ECO theology

April 29, 2013

ECO

As I previously announced, our church is in the process of gracious dismissal into ECO: A Covenant Order of Evangelical Presbyterians. One of the more impressive aspects of ECO is their commitment to theological revitalization, including this year’s push to have every member church do a study of the French Confession of 1559. More significantly, ECO requires the officers of every church to affirm the Essential Tenets of the Reformed confessions. I highly encourage everyone to read the document (the tenets begin on page 5). It is an excellent expression of our faith — clear, warm, irenic. It also exhibits a precise grasp of the Reformed faith in each of the loci.

The section on election is notably Reformed, even more than I expected. It is very well-written, with due attention to the Incarnation and election’s purpose of witness to those outside the covenant (“We are not elect for our own benefit alone”). This is not to say that a pure Barthian (if such a thing exists) would be entirely satisfied. The ordo salutis for election follows the classic Reformed paradigm, yet there is no reciprocal statement on reprobation — for which I am grateful, since such statements tend to imply a symmetry between election and reprobation.

There is also an extensive study guide for the Essential Tenets, developed for a classroom setting. They have created both a Leader’s Guide and a Participant’s Guide.

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9 Responses to “ECO theology”

  1. mshedden said

    #40 on the french confession. Are you kidding me?

    • Oh yeah, Calvin definitely had the Anabaptists in sight when he wrote that.

      • mshedden said

        Yeah I know that and I love Calvin as well, but it always surprises me how the reformed think the 15th century was close enough to perfect so let’s role with that.
        Do you have to agree to 39 and 40 to be eco?

      • I think you misunderstand — the Essential Tenets are what has to be affirmed, not the French Confession. I have the links for each document in the post.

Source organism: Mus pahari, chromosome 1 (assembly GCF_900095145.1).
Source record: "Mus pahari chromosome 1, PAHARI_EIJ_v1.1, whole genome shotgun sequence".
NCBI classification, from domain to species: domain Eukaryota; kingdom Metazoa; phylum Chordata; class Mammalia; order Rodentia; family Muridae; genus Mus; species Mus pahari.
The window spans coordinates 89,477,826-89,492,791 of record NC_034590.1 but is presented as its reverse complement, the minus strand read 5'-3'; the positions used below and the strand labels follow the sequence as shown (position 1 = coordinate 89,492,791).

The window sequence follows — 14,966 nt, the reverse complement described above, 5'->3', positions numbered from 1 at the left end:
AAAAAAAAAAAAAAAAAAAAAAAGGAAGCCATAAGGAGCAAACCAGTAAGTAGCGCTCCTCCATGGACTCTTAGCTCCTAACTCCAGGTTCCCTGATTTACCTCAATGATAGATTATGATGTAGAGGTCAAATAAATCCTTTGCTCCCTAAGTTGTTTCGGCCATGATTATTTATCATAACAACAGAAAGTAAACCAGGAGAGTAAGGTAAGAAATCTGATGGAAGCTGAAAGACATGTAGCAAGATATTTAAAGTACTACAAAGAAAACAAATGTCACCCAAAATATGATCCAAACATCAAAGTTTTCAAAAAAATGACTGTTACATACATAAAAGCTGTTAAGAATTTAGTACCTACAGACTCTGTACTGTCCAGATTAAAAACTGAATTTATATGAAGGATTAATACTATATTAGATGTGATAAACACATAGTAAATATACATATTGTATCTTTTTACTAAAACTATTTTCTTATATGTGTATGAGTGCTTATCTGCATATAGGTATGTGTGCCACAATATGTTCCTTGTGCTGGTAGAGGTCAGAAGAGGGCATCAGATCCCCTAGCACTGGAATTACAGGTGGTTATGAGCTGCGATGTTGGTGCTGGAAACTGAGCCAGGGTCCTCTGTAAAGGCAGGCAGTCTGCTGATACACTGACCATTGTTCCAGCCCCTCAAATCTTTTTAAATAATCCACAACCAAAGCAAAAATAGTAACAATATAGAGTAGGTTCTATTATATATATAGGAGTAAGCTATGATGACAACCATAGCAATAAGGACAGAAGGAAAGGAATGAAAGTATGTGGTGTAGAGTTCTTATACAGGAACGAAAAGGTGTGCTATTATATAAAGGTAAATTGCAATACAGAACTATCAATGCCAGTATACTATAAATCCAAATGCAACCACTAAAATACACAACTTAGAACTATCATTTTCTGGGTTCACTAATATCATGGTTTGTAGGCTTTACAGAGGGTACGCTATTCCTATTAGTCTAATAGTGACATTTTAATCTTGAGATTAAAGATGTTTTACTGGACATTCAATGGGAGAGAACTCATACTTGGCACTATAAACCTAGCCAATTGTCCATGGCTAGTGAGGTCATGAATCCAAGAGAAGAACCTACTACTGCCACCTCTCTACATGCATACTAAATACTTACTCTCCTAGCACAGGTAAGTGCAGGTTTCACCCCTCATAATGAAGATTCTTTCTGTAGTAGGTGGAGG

And, ECO takes a more moderate position, in regard to the 16th/17th century Reformed confessions, than other more conservative Presbyterians (the PCA and OPC). The most obvious example is our affirmation of women’s ordination, which is prohibited in our confessions. Also, in the past, the Westminster Confession has been changed to reflect American views on separation of church and state. So, we do recognize the need (albeit limited) to reform/change the confessions at times.

      • pgroach said

        Actually, #40 is helpful especially as applied in a contemporary setting to folks in politically conservative churches who grouse about “paying taxes,” and lamenting the “Muslim socialist” in the White House.

        I don’t quite “despise” the folks in “intentional community” and all that, like Calvin writes. But to the degree that those things get made the sine qua non of Christian community, then they do become a barrier to the gospel – and actually to community as well.

      • Good points, Pat.

  2. Oh I see that distinction now. My local pastoral prayer partner (who has worked with Eugene Peterson a lot) is thinking about planting an ECO church and leaving the PCUSA. Really interesting stuff being done in ECO.

    • That’s good to hear. We are excited and hopeful for the future. We are especially heartened that ECO has focused on the unique challenges to both church revitalization and planting. It is especially challenging for Protestants who are (rightly) weary of the mega-church model that dominates our landscape and is parasitic on other churches. The challenge is growing and thriving without using the consumerist identity politics that have been borrowed from capitalist enterprises.

  3. […] I have discussed (here and here), my church is in the process of dismissal from the mothership, PCUSA. The last decisive step for […]

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